The 1938 check given to “Superman” creators Jerry Siegel and Joe Shuster for the rights to the character is now up for auction at comicconnect.com. The current bid for the item is more than $36,000. The item up for sale is a check for $412 that included a $130 line item for ownership of Superman.
Stephen Fishler and Vincent Zurzolo, co-owners of ComicConnect.com, say the check is a highly valuable historical document.
“That $130 check essentially created a billion dollar industry,” said Zurzolo in a news release. “Without this check being written out by DC Comics, there would be no Superman, and thereby no Batman, Wonder Woman, Spider-Man, X-Men, or any of the other characters that came into existence after the concept of the superhero was born with Superman.”
– Matt Price
Click past the cut for the full release.
It appears that historic, lopsided business deals seem to come in threes. The sale of Manhattan in 1626 for $24, the sale of Babe Ruth in 1919 for $100,000, and the sale of Superman for $130 in 1938.
It’s true. On March 1, 1938, DC Comics paid $130 to the creators of the Superman character for full ownership and rights to the now famous—and highly lucrative—iconic superhero.
DC Comics gave two young men from Cleveland, Jerome Siegel and Joe Shuster, a check for $412 that included a $130 line item for ownership of Superman. With that payment, Siegel and Shuster signed a release granting the company rights to Superman “to have and hold forever.”
Little did teenage creators Siegel and Shuster know that Superman would go on to become a national treasure and that they would be left without any rights to the character or to the millions of dollars he generated. The check and the rights they gave up, which was a standard business practice at the time, spawned 70 years worth of legal battles that continue to the present. The debate over “creator’s rights” was spawned that day.
In the 1970?s, Charles Schultz was earning millions of dollars off of his Peanuts creation while Siegel and Shuster were practically destitute. The difference is that Schultz owned his characters and Siegel and Shuster, by selling them for $130 in 1938, did not. At the time the first Superman movie came out, Shuster was an aging delivery boy.
The check—thought to have been lost over time or thrown away— was recently consigned to ComicConnect.com by the heirs of a DC Comics employee who had the foresight to save the check. In fact, the story goes that in the early 1970s, after DC Comics had won one of its many legal battles against Shuster and Siegel, the owner told employees to throw out a box of old court documents. But one of the employees found the check and decided to keep it. For 38 years, the check sat in the employee’s dresser drawer.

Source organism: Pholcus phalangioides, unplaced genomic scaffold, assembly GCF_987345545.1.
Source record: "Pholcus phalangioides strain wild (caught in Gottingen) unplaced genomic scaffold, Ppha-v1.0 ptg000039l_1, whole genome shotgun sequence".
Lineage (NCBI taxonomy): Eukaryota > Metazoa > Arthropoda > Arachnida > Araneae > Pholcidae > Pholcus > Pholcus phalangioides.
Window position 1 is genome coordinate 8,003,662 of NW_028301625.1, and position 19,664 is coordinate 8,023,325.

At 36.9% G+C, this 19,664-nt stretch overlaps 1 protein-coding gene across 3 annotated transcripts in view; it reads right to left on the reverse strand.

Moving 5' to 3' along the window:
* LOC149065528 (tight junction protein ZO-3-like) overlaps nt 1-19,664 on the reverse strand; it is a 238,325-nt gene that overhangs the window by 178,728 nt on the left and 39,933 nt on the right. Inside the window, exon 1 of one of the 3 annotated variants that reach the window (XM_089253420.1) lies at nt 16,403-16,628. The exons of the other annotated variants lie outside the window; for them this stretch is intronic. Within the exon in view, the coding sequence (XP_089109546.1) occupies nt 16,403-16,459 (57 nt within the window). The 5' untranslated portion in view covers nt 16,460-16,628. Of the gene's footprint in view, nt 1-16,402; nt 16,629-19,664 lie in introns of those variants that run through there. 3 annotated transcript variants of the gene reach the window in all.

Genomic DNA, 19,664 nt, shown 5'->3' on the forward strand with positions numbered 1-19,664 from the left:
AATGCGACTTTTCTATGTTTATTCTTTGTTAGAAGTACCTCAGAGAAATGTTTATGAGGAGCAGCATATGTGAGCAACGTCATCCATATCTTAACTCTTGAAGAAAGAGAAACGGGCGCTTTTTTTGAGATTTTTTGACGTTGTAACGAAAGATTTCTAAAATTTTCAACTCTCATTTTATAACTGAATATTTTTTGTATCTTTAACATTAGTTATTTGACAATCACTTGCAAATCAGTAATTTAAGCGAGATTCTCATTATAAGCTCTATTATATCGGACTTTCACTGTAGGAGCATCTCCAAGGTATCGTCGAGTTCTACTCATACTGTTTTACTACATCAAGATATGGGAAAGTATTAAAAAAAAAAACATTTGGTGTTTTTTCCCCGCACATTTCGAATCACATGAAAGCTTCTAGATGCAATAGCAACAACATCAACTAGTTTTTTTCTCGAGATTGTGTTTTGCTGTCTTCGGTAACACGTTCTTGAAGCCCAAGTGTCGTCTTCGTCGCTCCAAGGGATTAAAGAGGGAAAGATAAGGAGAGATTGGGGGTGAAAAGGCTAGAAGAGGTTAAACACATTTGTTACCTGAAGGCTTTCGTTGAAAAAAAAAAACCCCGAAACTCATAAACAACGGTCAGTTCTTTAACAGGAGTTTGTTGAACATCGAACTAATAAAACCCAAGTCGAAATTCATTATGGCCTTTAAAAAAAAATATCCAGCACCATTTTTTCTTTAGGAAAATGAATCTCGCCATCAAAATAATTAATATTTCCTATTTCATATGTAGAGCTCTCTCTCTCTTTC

So, what is that now infamous check worth?
The market will have to determine that. And on March 26, when ComicConnect.com, the premier online auction site for vintage comic books, opens bidding on the historical document, we’ll find out. The auction closes on April 16.
Now, comic book fans have a chance to bid on what Stephen Fishler and Vincent Zurzolo, co-owners of ComicConnect.com, consider a highly valuable historical document.
“That $130 check essentially created a billion dollar industry,” says Zurzolo. “Without this check being written out by DC Comics, there would be no Superman, and thereby no Batman, Wonder Woman, Spider-Man, X-Men, or any of the other characters that came into existence after the concept of the superhero was born with Superman.”
With the controversy surrounding the business deal and the unique nature of the document, Fishler expects the check to generate a great deal of interest among collectors.
“In the comic collecting world, we often fixate on a character’s or an artist’s first issue, or on a book’s condition,” he says. “This item is completely different and unique. It’s new and uncharted territory in terms of what it’s worth. The value must be considered in comparison to the most valuable contracts, checks and signatures known to exist in the collecting world. This check has become a symbol of a questionable deal on par with the sale of the island that became Manhattan or the New York Yankees trade for Babe Ruth from the cash-strapped Boston Red Sox.”
Legal battles for credit and compensation surrounding Superman continue between Siegel and Schuster’s heirs and Warner Bros., the parent company of DC Comics. Zurzolo says the continuing lawsuits all tie back to that 1938 check. “People will always debate the fairness of that 1938 deal. It was an incredibly historic business transaction and this check is the document that played the pivotal role.”
Bids for the Man of Steel’s iconic check should soar. A third party letter of authenticity verifying the check, signatures and provenance will be included in the sale.
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